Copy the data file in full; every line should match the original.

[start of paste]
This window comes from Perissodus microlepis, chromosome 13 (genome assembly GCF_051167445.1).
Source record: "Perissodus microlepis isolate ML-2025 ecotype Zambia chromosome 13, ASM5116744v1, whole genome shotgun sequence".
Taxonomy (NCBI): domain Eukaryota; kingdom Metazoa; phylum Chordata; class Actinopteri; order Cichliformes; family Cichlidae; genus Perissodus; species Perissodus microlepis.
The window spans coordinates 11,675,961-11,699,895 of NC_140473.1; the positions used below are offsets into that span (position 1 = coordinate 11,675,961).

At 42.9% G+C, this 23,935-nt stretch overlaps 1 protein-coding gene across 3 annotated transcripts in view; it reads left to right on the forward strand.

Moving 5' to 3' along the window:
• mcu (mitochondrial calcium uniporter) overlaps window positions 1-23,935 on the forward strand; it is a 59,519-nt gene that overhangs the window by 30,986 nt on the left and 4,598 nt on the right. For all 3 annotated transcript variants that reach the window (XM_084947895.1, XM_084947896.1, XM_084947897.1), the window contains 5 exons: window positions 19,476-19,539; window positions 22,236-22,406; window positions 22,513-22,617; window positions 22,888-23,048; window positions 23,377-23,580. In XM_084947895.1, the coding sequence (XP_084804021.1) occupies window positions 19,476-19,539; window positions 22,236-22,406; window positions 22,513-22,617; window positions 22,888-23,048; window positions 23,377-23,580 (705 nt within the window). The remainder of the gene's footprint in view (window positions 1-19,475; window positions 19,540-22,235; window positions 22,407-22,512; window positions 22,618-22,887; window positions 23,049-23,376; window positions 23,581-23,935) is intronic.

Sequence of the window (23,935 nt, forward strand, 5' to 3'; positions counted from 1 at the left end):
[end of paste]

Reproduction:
This window comes from Perissodus microlepis, chromosome 13 (genome assembly GCF_051167445.1).
Source record: "Perissodus microlepis isolate ML-2025 ecotype Zambia chromosome 13, ASM5116744v1, whole genome shotgun sequence".
Taxonomy (NCBI): domain Eukaryota; kingdom Metazoa; phylum Chordata; class Actinopteri; order Cichliformes; family Cichlidae; genus Perissodus; species Perissodus microlepis.
The window spans coordinates 11,675,961-11,699,895 of NC_140473.1; the positions used below are offsets into that span (position 1 = coordinate 11,675,961).

At 42.9% G+C, this 23,935-nt stretch overlaps 1 protein-coding gene across 3 annotated transcripts in view; it reads left to right on the forward strand.

Moving 5' to 3' along the window:
• mcu (mitochondrial calcium uniporter) overlaps window positions 1-23,935 on the forward strand; it is a 59,519-nt gene that overhangs the window by 30,986 nt on the left and 4,598 nt on the right. For all 3 annotated transcript variants that reach the window (XM_084947895.1, XM_084947896.1, XM_084947897.1), the window contains 5 exons: window positions 19,476-19,539; window positions 22,236-22,406; window positions 22,513-22,617; window positions 22,888-23,048; window positions 23,377-23,580. In XM_084947895.1, the coding sequence (XP_084804021.1) occupies window positions 19,476-19,539; window positions 22,236-22,406; window positions 22,513-22,617; window positions 22,888-23,048; window positions 23,377-23,580 (705 nt within the window). The remainder of the gene's footprint in view (window positions 1-19,475; window positions 19,540-22,235; window positions 22,407-22,512; window positions 22,618-22,887; window positions 23,049-23,376; window positions 23,581-23,935) is intronic.

Sequence of the window (23,935 nt, forward strand, 5' to 3'; positions counted from 1 at the left end):